David Cameron rejects Cable immigration criticism

Vince Cable and David Cameron Vince Cable and David Cameron have not always seen eye-to-eye on the issue

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David Cameron has hit back at criticism by cabinet colleague Vince Cable over his promise to cut immigration to "tens of thousands" of people a year.

The Lib Dem business secretary said the prime minister had been "very unwise" and that such a target was Conservative - not coalition government - policy.

He added that Mr Cameron's comments, made in a speech to Tory activists, "risked inflaming extremism".

But the prime minister denied this and said his words had been "measured".

Labour leader Ed Miliband said ministers had to "get a grip" on immigration and stop fighting amongst themselves.

The Conservatives' 2010 election manifesto calls for "steps to take net migration back to the levels of the 1990s - tens of thousands a year, not hundreds of thousands".

However, the coalition agreement between the Conservatives and Lib Dems pledges only an "annual limit" on people coming to the UK from outside the European Union for economic reasons, making no reference to specific numbers.


But in his speech, which took place in Southampton, Mr Cameron said the government's cap on immigrant numbers would "mean net migration to this country will be in the order of tens of thousands each year, not the hundreds of thousands every year that we have seen over the last decade".

Communities had been affected by incomers unable to speak English and unwilling to integrate, he argued, which had "created a kind of discomfort and disjointedness in some neighbourhoods".

He added: "This has been the experience for many people in our country - and I believe it is untruthful and unfair not to speak about it and address it."

But Mr Cable, who has spoken out on several occasions about the economic dangers of imposing a cap on immigration, criticised the wording of the speech, telling BBC chief political correspondent Laura Kuenssberg: "The reference to the tens of thousands of immigrants rather than hundreds of thousands is not part of the coalition agreement; it is Tory party policy only.

"I do understand there is an election coming but talk of mass immigration risks inflaming the extremism to which he and I are both strongly opposed."

But the prime minister rejected the criticism, saying policy was "sensible and measured" and that, following discussions between the coalition partners on how to reduce immigration without damaging the economy, the issue had been "settled".

"We have a very good and robust policy and this is the policy of the whole government," he said. "This policy is Lib Dem policy. This policy is coalition policy."

'Choice of language'

Mr Cable, however, refused to back down on the issue, when questioned, telling BBC Manchester: "The reference to tens of thousands rather than hundreds of thousands of people is not part of coalition policy."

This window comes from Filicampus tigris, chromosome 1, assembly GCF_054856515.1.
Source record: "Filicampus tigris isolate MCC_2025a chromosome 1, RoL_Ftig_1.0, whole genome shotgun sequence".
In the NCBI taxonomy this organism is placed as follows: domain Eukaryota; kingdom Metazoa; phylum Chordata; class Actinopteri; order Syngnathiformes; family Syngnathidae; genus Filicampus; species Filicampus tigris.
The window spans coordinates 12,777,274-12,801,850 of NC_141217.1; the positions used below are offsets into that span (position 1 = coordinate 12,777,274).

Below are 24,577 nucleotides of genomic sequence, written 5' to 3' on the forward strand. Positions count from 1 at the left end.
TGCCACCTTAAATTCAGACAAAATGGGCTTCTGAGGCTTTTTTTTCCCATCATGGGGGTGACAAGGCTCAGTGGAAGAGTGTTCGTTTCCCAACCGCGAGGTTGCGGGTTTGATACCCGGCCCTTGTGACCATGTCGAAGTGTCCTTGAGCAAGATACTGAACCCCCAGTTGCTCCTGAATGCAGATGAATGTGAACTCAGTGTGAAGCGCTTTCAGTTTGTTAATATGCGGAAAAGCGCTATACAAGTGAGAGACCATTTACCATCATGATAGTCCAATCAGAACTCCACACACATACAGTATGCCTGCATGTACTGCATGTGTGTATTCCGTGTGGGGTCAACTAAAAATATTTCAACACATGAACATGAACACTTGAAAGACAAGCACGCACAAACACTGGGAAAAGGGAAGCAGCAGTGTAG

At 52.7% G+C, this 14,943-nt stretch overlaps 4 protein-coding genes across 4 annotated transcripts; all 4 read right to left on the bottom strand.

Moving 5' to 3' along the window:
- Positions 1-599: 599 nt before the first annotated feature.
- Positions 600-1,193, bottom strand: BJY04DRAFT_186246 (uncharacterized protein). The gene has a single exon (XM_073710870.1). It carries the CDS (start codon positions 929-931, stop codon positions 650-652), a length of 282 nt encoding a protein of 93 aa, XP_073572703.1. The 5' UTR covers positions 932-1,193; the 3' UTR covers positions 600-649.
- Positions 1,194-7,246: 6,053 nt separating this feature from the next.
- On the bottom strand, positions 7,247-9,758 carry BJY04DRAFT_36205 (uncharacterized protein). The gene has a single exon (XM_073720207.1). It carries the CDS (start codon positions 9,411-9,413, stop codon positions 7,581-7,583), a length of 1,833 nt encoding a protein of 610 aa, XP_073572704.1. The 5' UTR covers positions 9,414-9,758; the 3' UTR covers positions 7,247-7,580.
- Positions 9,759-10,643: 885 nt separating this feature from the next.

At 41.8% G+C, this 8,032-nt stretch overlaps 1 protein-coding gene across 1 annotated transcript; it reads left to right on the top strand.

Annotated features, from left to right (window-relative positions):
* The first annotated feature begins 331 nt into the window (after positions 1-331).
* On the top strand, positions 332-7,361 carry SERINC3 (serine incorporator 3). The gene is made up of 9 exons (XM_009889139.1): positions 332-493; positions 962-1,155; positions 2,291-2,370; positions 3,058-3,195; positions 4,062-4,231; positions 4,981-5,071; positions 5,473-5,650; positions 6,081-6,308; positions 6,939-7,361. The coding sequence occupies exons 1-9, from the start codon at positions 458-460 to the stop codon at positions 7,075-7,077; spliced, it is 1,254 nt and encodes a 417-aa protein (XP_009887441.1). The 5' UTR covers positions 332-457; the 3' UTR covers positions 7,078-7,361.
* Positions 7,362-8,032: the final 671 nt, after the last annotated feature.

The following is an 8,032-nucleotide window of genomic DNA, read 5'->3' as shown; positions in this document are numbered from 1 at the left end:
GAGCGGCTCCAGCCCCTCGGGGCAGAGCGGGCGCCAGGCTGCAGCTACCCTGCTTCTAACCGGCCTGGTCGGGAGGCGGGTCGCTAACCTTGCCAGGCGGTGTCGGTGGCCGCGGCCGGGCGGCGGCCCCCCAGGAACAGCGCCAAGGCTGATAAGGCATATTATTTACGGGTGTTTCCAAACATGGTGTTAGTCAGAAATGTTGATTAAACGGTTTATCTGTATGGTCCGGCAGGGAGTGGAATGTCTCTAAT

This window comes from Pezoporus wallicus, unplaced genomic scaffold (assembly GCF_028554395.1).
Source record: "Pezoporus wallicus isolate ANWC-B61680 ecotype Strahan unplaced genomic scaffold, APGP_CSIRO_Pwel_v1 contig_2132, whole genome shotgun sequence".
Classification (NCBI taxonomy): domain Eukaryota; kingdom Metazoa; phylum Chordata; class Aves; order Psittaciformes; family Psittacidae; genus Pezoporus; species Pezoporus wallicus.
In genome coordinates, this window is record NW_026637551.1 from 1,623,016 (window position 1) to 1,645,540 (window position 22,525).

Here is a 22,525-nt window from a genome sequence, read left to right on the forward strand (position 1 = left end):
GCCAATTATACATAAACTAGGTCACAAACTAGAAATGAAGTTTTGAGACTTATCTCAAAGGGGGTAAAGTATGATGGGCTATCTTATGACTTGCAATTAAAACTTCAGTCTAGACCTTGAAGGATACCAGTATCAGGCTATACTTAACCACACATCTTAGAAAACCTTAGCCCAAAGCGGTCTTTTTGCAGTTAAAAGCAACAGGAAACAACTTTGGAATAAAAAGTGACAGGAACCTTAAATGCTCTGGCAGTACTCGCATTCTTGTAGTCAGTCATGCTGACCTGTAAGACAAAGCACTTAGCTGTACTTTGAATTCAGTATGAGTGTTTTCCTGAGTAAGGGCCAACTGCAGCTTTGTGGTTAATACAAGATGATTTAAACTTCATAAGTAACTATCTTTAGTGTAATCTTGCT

He added: "My references were about the language used and I stand by that, but it's not a criticism of coalition policy."

Mr Cable said he had meant to make a "positive contribution to the debate".

The strength of Vince Cable's language is really quite unusual, remarkable even.

The coalition's policy on immigration was the result of difficult negotiations between the two parties - the Lib Dems wanted a more relaxed approach to limiting numbers coming here, the Conservatives a tougher one.

Vince Cable personally fought for and secured certain concessions which he felt were needed to prevent a cap damaging British businesses.

After those negotiations, a kind of truce was reached, but Mr Cable clearly thinks David Cameron's comments break that truce.

The business secretary's remarks must also be seen in the context of the upcoming local elections and AV referendum.

This is the first time that two parties who've had to get used to working together have been pitted against each other.

It seems this could be the first proper skirmish.

Aides to deputy prime minister, and Lib Dem leader, Nick Clegg, who unlike Mr Cable saw a copy of the speech before it was released, said he was "proud" of the work both he and Mr Cable had done on the coalition's "sensible" immigration policy.

But they added: "Cameron's language isn't what we would have used… but he's a Conservative leader talking to Conservative voters in the run-up to an election."

Mr Cable was "entitled to the view" that there had been a truce in the coalition over immigration policy, but that was not Mr Clegg's view, the source said.

Before entering power, the Lib Dems were opposed to a fixed limit on immigration and backed an amnesty for some illegal incomers already living in the UK.